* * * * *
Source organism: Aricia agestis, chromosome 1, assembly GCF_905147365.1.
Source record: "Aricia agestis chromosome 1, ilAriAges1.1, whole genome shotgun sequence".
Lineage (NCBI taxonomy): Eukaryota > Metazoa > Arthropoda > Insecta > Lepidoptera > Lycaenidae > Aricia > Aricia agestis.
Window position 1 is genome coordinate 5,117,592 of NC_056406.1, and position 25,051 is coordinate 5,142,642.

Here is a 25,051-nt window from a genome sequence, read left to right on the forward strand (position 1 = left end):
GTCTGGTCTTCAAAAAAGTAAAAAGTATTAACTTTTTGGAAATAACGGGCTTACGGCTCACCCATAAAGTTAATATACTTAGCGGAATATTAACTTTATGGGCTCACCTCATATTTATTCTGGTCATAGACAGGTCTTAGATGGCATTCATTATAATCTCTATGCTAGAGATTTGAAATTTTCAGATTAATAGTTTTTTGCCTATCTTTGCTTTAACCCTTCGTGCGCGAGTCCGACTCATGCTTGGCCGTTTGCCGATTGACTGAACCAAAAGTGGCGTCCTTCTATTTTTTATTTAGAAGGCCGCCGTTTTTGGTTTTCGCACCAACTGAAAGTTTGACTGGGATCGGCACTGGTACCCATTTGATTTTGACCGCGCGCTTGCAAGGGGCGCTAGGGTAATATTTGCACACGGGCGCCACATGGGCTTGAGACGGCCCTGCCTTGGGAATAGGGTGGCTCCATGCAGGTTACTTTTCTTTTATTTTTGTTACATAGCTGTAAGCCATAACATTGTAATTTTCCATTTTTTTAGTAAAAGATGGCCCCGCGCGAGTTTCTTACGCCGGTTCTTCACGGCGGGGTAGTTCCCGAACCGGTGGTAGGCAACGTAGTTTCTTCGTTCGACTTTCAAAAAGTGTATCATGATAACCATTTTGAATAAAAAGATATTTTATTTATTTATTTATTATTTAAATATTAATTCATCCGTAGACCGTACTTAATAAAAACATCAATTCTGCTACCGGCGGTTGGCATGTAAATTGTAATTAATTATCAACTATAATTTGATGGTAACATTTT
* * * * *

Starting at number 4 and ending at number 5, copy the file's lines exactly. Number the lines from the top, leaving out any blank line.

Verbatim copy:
Window position 1 is genome coordinate 5,117,592 of NC_056406.1, and position 25,051 is coordinate 5,142,642.

Here is a 25,051-nt window from a genome sequence, read left to right on the forward strand (position 1 = left end):